The eruption of sectarian clashes in several parts of Egypt served to further discredit the army, which was forcefully reprimanded by Copts and Muslims alike for its inability to clampdown on those responsible for burning churches and attacking Christians. Activists belonging to both faiths believe that the army is being too soft on Salafi groups, the main suspects in the latest turmoil, not only for not arresting those of them involved in igniting the strife, but also for sending Salafi clerics to places where these incidents took place in order to “pacify” both parties. The contrast between what is seen as “incompetent” or almost “nonexistent” intervention in the Muslim-Christian clashes while they were taking place on one hand and the violent repression of protests staged in front of the Israeli embassy in commemoration of the Nakba on the other triggered strong statements about the army being selective as to when and where it should pull the iron grip card. Speculations have reached their peak as many observers charged the army of dealing with national crises upon its whims and even the personal ideologies of its leaders.

Meanwhile, the army responses are as ambivalent as their actions and as their relationship with the people. While this is understood by many as prevarication, many others see it as confusion. The best description I have read till now about the army’s demeanor—or misdemeanor—since it took charge of the country was one by Egyptian columnist Galal Nassar who summarized the army’s problem in not knowing the difference between “running” and “ruling” the country.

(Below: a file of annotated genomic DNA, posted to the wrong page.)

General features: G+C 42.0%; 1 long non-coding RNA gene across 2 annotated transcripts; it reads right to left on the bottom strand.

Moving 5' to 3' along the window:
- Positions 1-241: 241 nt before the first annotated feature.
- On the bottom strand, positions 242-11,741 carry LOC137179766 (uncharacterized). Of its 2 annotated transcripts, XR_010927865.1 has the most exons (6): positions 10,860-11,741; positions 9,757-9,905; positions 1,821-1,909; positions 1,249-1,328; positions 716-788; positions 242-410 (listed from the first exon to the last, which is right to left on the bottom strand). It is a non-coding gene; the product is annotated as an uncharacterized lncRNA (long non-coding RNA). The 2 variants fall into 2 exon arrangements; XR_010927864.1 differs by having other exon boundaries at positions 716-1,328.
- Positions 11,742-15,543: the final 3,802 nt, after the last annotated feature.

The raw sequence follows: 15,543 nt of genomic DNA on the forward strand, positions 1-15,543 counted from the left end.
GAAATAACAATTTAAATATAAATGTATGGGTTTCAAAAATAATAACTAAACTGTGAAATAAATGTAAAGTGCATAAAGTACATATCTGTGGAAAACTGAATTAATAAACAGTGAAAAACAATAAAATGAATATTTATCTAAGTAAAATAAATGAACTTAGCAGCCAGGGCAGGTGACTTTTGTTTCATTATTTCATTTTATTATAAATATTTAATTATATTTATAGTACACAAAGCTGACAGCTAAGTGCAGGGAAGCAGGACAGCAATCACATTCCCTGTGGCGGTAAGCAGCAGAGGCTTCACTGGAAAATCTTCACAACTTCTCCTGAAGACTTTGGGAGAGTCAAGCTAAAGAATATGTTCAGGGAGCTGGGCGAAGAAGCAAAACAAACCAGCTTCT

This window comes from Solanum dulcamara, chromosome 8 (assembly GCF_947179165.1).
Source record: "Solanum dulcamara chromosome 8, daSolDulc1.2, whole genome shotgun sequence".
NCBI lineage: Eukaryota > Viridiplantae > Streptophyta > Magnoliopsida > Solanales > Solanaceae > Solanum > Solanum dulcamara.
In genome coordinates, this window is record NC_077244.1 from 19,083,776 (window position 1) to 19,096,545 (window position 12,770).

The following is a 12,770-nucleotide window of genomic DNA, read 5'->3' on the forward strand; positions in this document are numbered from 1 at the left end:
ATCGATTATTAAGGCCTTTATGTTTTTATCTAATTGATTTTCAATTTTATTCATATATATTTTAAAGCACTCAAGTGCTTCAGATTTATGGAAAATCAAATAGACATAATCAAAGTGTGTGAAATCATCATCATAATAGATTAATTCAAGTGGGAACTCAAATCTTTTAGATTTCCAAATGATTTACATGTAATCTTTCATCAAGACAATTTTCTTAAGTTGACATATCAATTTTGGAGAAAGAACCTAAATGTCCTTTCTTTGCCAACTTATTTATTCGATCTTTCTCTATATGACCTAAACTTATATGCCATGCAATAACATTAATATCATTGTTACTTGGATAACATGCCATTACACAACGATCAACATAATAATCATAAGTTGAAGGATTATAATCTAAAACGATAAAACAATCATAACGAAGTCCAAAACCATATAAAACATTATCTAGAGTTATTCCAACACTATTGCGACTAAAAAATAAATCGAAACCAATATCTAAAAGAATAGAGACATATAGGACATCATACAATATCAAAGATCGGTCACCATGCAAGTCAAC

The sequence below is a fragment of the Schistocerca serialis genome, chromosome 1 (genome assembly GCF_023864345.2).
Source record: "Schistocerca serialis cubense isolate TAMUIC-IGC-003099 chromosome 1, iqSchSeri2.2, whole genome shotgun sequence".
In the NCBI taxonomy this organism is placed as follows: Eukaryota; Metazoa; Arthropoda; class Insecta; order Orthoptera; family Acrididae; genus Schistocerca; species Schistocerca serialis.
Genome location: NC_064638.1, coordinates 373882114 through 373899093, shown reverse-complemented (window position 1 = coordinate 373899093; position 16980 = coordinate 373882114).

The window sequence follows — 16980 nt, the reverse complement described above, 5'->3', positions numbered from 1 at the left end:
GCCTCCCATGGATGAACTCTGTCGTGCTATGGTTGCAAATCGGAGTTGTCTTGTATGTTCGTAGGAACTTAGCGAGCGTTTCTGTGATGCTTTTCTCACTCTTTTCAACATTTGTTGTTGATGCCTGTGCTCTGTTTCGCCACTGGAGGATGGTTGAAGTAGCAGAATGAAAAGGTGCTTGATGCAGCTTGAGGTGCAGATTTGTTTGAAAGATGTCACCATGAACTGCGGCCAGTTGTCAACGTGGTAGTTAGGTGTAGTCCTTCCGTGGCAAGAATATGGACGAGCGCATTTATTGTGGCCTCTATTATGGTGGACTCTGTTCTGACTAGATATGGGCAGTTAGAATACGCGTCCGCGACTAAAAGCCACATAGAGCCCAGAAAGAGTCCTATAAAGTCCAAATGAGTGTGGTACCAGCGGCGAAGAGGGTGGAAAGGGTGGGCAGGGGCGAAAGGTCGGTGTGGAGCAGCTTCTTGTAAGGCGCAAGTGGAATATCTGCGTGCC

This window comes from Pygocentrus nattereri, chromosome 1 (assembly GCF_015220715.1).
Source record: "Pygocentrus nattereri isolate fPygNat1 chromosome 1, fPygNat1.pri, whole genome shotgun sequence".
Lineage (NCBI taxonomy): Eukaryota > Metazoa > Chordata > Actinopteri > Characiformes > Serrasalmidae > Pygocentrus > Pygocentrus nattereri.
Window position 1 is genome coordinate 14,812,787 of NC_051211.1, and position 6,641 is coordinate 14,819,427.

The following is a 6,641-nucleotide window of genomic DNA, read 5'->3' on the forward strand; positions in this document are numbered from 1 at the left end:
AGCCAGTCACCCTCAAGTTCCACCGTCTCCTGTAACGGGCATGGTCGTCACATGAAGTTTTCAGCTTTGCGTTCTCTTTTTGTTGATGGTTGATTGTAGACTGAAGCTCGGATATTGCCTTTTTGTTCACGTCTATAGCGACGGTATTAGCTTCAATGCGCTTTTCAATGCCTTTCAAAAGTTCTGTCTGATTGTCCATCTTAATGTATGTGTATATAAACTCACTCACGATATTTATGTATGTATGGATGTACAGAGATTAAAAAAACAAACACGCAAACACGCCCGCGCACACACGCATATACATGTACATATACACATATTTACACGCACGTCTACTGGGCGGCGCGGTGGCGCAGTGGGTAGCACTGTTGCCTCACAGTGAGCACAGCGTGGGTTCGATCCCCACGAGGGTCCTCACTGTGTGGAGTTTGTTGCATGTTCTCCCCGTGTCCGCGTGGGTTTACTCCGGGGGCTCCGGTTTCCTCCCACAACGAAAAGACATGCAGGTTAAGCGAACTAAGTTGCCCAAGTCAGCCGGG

I am not sure if this argument acquits or implicates the army, but it makes sense in all cases. Having been totally detached from the political scene and not going anywhere outside the battlefield at times of war and the barracks at times of peace, they were suddenly required to play president in a country rife with conflicts and plagued by numerous plights, let alone just emerging from a revolution, and were expected to manage civil matters with the same efficiency with which they did military ones. Maybe that was quite a lot to ask, but you can’t blame the people for asking either, and while the army accuses the people of impatience—and sometimes ingratitude even though not in so many words—the people feel that the state—in whichever form it takes—owes them a great deal.

A vicious circle it is. The man expects the woman to bear with him as he gropes his way through a type of relationship in which he has minimal experience, and the woman requires that the man does all what is in his capacity to restore her trust in the male sex, and both think the other is too focused on his/her own needs. She might accuse him of not showing enough interest for a long time and he might accuse her of being too paranoid for pretty much the same time, and while this process of incrimination is going on, they also have to remember that both of them might be knocked down by the hurricane that seems to get more menacing by the minute. So, it’s either they make their priority to take shelter together in some safe place where they can have the clarity of mind to reflect on their situation or they can engage in endless bickering until they are buried under heaps of rubble. Their choice!

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Sonia Farid

I teach for a living... write for a life!